The right of the people to keep and bear arms isn’t just about our individual ability to act in self-defense or defense of others. As the Founders knew, the body of the people capable of bearing arms (otherwise known as the unorganized militia) is necessary to the security of a free state as well. Second Amendment attorneys Chuck Michel and Kostas Moros have done an excellent job of laying out the arguments of the Founding Generation in their recent law review article entitled Restrictions “Our Ancestors Would Never Have Accepted”: The Historical Case Against Assault Weapon Bans, but the government of Finland has also given us a very important reminder that, even today, individual gun ownership serves as a check on tyranny and as a means of ensuring that a free people stay that way.
Finland plans to open more than 300 new shooting ranges to encourage more citizens to take up the hobby in the interest of national defence.
It is hoped that shooting in the Nordic country – which last year became Nato’s newest member and which shares a 830-mile (1,330km) border with Russia – could become as popular as football or ice hockey.
There are about 670 shooting ranges in Finland, down from about 2,000 at the turn of the century. By 2030, the government plans to increase the number to about 1,000.
Jukka Kopra, a National Coalition party MP and the chair of Finland’s defence committee, told the Guardian: “The present government aims to increase the amount of shooting ranges in Finland from roughly 600-700 up to 1,000. This is because of our defence model, which benefits from people having and developing their shooting skills on their own.”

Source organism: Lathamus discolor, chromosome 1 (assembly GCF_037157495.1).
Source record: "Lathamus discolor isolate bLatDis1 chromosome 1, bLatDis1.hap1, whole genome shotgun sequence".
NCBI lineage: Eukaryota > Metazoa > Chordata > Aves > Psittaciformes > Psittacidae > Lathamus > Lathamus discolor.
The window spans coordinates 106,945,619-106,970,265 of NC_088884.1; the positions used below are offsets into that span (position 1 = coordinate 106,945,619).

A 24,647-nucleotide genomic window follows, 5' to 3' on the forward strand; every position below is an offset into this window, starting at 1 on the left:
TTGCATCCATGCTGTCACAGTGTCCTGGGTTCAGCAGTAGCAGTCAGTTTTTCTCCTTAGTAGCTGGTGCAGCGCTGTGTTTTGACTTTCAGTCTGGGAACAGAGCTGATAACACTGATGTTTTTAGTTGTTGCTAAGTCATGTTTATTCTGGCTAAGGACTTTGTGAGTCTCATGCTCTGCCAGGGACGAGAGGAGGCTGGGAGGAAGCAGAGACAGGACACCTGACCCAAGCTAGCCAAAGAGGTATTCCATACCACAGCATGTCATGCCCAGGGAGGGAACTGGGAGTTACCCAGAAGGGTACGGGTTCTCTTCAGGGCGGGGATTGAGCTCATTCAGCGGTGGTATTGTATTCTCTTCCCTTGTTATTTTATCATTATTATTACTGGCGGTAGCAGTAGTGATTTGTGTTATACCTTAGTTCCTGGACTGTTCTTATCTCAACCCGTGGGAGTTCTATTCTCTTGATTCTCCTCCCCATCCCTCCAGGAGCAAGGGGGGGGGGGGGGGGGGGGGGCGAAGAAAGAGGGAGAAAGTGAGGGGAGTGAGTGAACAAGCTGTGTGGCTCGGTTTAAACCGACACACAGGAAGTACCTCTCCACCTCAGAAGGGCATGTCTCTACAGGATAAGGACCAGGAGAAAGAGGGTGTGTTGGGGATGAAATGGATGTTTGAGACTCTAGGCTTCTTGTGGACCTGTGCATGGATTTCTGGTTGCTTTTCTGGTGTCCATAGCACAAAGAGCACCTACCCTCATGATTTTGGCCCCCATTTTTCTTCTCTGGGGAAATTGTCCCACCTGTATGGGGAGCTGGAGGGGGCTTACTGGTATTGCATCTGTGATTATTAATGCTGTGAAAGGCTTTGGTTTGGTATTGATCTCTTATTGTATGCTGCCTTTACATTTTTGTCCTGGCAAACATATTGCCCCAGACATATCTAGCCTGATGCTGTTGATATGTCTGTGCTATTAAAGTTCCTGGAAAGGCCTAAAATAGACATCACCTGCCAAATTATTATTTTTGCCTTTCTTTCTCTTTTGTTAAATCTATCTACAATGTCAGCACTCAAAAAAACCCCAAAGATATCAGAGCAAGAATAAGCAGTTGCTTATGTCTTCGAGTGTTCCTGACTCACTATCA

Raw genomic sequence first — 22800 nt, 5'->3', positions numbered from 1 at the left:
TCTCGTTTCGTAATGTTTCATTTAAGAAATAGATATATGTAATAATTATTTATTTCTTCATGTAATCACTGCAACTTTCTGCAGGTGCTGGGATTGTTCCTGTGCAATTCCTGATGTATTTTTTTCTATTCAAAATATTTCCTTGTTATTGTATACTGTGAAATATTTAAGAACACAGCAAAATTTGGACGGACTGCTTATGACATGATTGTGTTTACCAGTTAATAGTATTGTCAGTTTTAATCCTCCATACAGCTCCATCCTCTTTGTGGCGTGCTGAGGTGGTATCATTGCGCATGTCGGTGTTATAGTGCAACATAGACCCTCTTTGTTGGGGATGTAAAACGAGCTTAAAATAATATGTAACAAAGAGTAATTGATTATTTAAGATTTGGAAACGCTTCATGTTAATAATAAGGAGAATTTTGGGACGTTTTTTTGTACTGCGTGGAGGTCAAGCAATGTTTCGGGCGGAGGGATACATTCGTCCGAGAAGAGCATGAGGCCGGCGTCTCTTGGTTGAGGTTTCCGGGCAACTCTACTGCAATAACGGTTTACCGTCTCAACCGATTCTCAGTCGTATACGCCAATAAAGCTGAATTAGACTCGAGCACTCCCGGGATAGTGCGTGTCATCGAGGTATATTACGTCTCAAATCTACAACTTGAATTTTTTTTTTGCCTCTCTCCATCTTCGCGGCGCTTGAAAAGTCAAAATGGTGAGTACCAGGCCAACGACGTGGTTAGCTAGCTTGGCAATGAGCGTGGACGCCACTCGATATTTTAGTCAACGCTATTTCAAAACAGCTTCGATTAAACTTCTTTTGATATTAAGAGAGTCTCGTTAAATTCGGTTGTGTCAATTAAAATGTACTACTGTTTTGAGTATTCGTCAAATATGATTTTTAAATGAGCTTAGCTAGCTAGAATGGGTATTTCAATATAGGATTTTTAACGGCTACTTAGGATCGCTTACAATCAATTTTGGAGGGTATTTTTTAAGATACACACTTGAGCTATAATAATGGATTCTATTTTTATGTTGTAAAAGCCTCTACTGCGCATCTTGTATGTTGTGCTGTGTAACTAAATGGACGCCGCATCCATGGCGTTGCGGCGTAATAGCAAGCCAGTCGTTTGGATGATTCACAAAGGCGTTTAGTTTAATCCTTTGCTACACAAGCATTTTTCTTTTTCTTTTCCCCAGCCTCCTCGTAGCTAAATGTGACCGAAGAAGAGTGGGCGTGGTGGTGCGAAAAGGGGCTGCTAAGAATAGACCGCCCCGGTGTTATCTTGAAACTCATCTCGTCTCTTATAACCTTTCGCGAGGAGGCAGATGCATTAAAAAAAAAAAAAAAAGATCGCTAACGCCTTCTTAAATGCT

Incidentally, I think this is the first gun-related article from The Guardian that I’ve ever come across that doesn’t include a snarky take on gun ownership or explicitly promotes a gun control agenda. I can’t imagine that the left-wing paper would offer a similarly editorially-neutral position if it were, say, Donald Trump making this same announcement, but I’ll give the outlet a smidgen of credit for not immediately trashing the idea and instead allowing quotes like this to see the light of day.
MPK’s executive director, Antti Lehtisalo, said enthusiasm among Finnish people to defend their country was strong. “We have a very high will to defend the country.”
He said that after completing the courses, participants needed to practise their new skills on shooting ranges.
“One part of this training and education is of course education in shooting because people want to be part of this comprehensive security, so they’re coming to our courses and after that we need more shooting ranges.”
It’s heartening to see that at least one of our allies understands that even in a day and age of nukes in space, killer robots, and hypersonic cruise missiles, aggressor nations like Russia are going to have to contend with civilians who have both the means and motivation to defend their nation from foreign enemies, especially if they plan on occupying the country they’ve invaded.
An armed citizenry doesn’t just serve as a reserve force or potential guerilla fighters in case of invasion. It also stands as a measure to prevent any military misadventures that authoritarians like Vladimir Putin might have in mind. Finland is making the right move by working to normalize gun ownership and tactical training, especially in light of Putin’s saber-rattling. I only wish our own government leaders were as savvy to this tactical reality instead of trying to abolish our right to keep and bear arms in the name of public safety.. or worse, threatening to use nukes or F-16s against their fellow Americans if we get out of line.